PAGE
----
Join us on a literary world trip!
Add this book to bookshelf
Grey
Write a new comment Default profile 50px
Grey
Subscribe to read the full book or read the first pages for free!
All characters reduced
Secular Games - cover

Secular Games

Alex Wylie

Publisher: Eyewear Publishing

  • 0
  • 0
  • 0

Summary

Secular Games is Alex Wylie's debut collection. Formally exploratory and inventive, its poems range across subjects and settings: ninth-century Japan, Renaissance Italy, the surface of Venus, focusing afresh our own historical moment. Written over eleven years, this book is a poetic testament of our era in exacting, sensuous, restless language.

Other books that might interest you

  • Short Story Press Presents Ghost Stalker - A Woman Cannot Escape a Ghostly Follower - cover

    Short Story Press Presents Ghost...

    Short Story Press, Isabella Bailey

    • 0
    • 0
    • 0
    "Prowler" is a marriage of supernatural horror and psychological thriller, a story about how our personal issues can manifest in strange and unnerving ways. 
    • Our protagonist, Victoria, is a successful businesswoman. 
    • She has a history of mental illness, but that's behind her now, despite what her distant husband might say. 
    • What starts out as a normal day at the office is turned upside down by the appearance of a mysterious figure that only Victoria can see. 
    • It soon becomes clear that this being, whatever it is, is following her. 
    • As Victoria tries to make the creature go away, her demons begin to creep up on her again.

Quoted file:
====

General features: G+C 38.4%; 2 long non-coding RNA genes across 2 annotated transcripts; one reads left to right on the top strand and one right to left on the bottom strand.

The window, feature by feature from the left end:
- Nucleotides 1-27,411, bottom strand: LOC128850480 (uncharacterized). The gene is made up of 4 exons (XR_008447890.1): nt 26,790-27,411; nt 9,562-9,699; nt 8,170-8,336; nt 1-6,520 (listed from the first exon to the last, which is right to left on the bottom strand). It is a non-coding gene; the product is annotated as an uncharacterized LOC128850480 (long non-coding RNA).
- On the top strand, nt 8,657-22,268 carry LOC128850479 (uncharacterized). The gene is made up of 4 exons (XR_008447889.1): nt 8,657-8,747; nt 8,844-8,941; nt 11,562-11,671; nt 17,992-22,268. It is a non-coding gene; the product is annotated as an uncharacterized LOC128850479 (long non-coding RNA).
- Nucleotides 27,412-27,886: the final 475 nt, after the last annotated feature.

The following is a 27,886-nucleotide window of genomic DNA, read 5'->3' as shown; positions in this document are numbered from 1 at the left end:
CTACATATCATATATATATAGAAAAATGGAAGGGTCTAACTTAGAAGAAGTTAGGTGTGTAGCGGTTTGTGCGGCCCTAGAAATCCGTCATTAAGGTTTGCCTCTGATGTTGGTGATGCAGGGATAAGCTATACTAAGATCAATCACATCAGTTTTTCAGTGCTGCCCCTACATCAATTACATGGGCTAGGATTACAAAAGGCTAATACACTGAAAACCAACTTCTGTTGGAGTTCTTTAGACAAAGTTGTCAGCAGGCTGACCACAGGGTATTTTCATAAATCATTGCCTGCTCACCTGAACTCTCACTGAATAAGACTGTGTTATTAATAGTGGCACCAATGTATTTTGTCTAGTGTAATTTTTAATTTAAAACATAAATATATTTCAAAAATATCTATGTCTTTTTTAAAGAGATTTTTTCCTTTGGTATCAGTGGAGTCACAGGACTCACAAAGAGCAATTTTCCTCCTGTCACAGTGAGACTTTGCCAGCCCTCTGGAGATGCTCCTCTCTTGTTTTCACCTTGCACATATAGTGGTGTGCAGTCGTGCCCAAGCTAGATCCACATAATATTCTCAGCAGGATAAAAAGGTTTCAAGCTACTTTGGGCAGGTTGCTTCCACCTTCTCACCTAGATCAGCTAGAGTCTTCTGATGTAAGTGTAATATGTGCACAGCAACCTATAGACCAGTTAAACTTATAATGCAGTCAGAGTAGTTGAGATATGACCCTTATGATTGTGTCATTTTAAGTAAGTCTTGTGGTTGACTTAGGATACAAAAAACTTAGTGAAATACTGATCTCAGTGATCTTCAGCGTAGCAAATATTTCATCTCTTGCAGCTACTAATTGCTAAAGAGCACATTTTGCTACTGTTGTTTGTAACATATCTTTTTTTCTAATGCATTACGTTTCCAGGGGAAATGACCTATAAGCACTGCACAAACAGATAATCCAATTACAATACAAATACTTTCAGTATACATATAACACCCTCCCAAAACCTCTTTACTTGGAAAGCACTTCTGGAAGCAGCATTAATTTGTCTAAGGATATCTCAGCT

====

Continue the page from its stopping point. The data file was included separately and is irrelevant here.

Surrounded by people who don't believe her and struggling to keep herself together, can Victoria figure out who this being is before her sanity deteriorates? 
    About The Writer 
    Isabella Bailey is a senior at New York University, where she studies film and television. A lifelong storyteller, she began to write when she was in the first grade, and has been honing her craft ever since. She was first published in Excellence, a 2006 poetry compilation, and her writing has since appeared in places such as Baedeker Travel Magazine, 401kWire.com, MFWire.com, and Mindfray.com. Her television screenplays were finalists in both the 2017 and 2019 Fusion Film Festivals, and is writing a novel in her spare time. She hopes to continue to professionally pursue narrative storytelling, and is thrilled to share her work here. 
    Short Story Press publishes short stories written by everyday writers.
    Show book
  • The Poetry of Music - cover

    The Poetry of Music

    William Shakespeare, Lord Byron,...

    • 0
    • 0
    • 0
    ‘If music be the food of love play on.’  The evocative words of William Shakespeare not only capture the addictive quality of love but also of music.  Poets have an ability with their words and phrases to provide a rhythm, an atmosphere.  When this is allied to their musings on music we are captivated.
    Show book
  • The Poet Laureates Volume 1 - cover

    The Poet Laureates Volume 1

    John Skelton, Ben Jonson, Edmund...

    • 0
    • 0
    • 0